Heythrop Hunt rides despite prosecution

Herald Series: Riders and supporters gather in Market Square Riders and supporters gather in Market Square

HUNTERS were in defiant mood yesterday as they met in Chipping Norton for the latest Heythrop Hunt.

The hunt has been meeting for 177 years but the one held on Boxing Day was the first since it was prosecuted by the RSPCA.

Last week the Heythrop Hunt – which began in 1835 and is Prime Minister David Cameron’s local hunt – along with members Julian Barnfield and Richard Sumner, admitted at Oxford Magistrates’ Court a total of 12 charges of unlawful hunting with dogs.

The case was the first where a hunt has faced corporate charges and the first taken by the RSPCA involving the prosecution of a hunt itself.

Hunt chairman Mikey Elliot said: “They are going out to hunt legally so I don’t see it as a provocative act. There is a huge sense of community here today.

“There were 52 cases brought against us and they had set aside 30 days for the case. We didn’t have the funds to defend ourselves. It was corporate bullying.”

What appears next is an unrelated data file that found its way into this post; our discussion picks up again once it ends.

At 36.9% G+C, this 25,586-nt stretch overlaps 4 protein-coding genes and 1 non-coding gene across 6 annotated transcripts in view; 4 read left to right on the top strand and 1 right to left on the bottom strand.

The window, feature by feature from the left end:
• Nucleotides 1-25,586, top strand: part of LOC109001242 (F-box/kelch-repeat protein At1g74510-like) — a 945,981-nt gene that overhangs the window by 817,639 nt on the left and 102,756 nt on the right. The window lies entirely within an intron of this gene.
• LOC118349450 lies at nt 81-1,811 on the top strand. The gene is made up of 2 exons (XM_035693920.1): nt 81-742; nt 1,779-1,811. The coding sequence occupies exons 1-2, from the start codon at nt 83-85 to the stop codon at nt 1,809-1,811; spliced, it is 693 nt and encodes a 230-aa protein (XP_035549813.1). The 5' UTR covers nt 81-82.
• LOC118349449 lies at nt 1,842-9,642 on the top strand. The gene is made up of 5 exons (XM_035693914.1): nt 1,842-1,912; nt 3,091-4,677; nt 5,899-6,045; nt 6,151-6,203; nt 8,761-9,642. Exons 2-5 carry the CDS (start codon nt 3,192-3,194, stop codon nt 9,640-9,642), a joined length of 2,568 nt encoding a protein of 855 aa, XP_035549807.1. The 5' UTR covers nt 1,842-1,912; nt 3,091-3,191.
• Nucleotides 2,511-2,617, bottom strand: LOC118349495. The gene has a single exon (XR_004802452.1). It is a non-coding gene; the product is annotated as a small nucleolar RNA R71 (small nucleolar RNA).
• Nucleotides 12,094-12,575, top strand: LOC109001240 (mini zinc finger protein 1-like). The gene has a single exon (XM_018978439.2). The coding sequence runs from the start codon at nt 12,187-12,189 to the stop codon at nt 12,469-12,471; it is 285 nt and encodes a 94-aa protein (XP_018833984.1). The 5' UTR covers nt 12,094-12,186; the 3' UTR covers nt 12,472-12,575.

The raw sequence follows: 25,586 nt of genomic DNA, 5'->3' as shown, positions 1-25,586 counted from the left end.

Despite the recent case there was no high profile protest in Chipping Norton’s market square, where hundreds of people gathered.

Hunter Peter Trotter said: “The ban was done entirely for political reasons and has not saved a single animal.

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“We didn’t have the money to fight the case and we had to plead guilty.”

Spectator Mary Sunderland from Woodstock said: “I don’t like animal cruelty but it is just to have a go at what they perceive to be toffs, which is not the right way to go about making laws.”

Referring to the recent case against the hunt, RSPCA spokesman Klare Kennett said: “Our prosecutions department is given footage on a regular basis and in this case the evidence was overwhelming.”

A group of hunt monitors did attend the event. However, Penny Little, who runs the Little Foxes sanctuary near Thame, was unable to attend.

She said: “I think it is unacceptable them meeting in Chipping Norton as if nothing had happened.”

Speaking yesterday, Environment Secretary Owen Paterson said it was unlikely a vote on repealing the fox hunting ban, introduced in 2005, would be held in Parliament next year despite it being a coalition agreement.

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